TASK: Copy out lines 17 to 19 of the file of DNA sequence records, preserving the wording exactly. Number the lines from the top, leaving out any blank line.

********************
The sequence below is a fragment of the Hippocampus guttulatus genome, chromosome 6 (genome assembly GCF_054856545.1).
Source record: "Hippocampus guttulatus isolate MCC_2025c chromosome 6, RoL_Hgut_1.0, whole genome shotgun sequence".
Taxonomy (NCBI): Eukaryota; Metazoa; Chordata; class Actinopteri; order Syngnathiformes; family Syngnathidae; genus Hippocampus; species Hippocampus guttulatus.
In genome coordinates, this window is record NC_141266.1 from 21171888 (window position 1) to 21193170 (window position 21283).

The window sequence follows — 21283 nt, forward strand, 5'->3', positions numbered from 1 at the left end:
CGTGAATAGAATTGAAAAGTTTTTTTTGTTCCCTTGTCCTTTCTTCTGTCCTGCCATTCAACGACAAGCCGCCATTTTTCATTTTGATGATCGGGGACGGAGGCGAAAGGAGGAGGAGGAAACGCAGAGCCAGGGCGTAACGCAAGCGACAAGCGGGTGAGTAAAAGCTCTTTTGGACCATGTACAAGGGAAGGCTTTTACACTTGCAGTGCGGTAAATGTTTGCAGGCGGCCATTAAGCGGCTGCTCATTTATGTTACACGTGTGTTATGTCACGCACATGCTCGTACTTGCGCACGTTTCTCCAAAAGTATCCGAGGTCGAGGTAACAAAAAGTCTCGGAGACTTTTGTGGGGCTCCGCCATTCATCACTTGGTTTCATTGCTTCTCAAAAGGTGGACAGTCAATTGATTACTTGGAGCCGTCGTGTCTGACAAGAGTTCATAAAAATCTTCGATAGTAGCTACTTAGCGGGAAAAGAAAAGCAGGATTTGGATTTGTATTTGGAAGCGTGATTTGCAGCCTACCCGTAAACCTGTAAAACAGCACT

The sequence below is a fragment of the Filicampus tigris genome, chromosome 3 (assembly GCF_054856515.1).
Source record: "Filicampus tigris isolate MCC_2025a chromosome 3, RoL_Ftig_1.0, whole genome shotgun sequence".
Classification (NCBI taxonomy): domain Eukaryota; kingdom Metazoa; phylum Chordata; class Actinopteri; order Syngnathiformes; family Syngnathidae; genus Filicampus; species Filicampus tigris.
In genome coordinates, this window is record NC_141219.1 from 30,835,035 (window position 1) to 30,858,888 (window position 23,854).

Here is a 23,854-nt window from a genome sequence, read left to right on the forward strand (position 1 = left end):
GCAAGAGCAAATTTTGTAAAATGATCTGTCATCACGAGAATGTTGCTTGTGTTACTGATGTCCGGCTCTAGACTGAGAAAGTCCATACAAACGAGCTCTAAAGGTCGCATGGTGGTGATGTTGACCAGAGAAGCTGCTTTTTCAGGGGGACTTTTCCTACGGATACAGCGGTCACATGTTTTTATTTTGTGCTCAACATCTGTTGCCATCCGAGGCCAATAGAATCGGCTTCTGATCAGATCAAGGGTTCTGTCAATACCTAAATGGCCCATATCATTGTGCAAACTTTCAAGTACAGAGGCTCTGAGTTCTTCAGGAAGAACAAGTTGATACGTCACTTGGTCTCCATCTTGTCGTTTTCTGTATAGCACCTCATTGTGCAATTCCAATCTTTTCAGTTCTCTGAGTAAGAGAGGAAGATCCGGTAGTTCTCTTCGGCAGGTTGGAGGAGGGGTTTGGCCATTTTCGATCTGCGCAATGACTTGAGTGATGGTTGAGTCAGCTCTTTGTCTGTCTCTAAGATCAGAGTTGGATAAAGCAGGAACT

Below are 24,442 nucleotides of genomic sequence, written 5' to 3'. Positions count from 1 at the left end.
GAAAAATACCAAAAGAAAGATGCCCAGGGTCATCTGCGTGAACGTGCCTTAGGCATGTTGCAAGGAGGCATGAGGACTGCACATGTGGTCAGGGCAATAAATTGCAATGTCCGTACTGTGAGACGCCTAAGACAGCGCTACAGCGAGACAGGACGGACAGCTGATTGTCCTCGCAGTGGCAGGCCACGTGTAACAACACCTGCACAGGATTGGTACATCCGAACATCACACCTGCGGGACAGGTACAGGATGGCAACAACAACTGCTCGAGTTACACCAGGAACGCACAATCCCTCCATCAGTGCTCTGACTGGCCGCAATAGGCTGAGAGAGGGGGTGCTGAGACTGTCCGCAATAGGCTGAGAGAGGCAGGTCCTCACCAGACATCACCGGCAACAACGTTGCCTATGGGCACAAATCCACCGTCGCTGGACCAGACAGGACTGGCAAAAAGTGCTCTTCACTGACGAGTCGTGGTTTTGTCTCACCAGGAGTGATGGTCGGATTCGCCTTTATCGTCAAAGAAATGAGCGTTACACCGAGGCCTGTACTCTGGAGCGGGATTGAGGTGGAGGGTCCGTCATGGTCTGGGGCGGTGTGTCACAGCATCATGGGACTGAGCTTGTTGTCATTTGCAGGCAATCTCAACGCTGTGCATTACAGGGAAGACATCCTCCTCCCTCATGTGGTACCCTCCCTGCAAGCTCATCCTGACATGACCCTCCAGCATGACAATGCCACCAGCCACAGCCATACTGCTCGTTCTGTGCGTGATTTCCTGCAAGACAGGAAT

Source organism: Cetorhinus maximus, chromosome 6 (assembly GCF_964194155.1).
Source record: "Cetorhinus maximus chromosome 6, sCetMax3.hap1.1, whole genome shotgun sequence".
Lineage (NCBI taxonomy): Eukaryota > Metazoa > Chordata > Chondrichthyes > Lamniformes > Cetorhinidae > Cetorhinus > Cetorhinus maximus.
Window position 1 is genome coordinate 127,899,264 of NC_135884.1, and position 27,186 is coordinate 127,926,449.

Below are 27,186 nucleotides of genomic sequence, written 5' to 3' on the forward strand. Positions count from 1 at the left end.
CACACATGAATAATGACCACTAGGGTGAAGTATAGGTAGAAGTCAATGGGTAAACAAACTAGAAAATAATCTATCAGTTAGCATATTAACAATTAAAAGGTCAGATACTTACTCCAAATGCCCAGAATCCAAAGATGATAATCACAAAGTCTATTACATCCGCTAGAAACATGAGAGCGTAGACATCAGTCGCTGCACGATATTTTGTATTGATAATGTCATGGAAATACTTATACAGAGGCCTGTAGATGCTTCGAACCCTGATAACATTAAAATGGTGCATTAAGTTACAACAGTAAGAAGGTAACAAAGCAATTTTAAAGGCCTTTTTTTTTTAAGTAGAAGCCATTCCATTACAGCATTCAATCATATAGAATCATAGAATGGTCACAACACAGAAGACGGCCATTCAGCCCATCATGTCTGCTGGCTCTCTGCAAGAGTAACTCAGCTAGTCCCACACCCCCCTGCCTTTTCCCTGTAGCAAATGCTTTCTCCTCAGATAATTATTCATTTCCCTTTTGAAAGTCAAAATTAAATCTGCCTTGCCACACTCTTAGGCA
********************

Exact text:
Lineage (NCBI taxonomy): Eukaryota > Metazoa > Chordata > Chondrichthyes > Lamniformes > Cetorhinidae > Cetorhinus > Cetorhinus maximus.
Window position 1 is genome coordinate 127,899,264 of NC_135884.1, and position 27,186 is coordinate 127,926,449.

Below are 27,186 nucleotides of genomic sequence, written 5' to 3' on the forward strand. Positions count from 1 at the left end.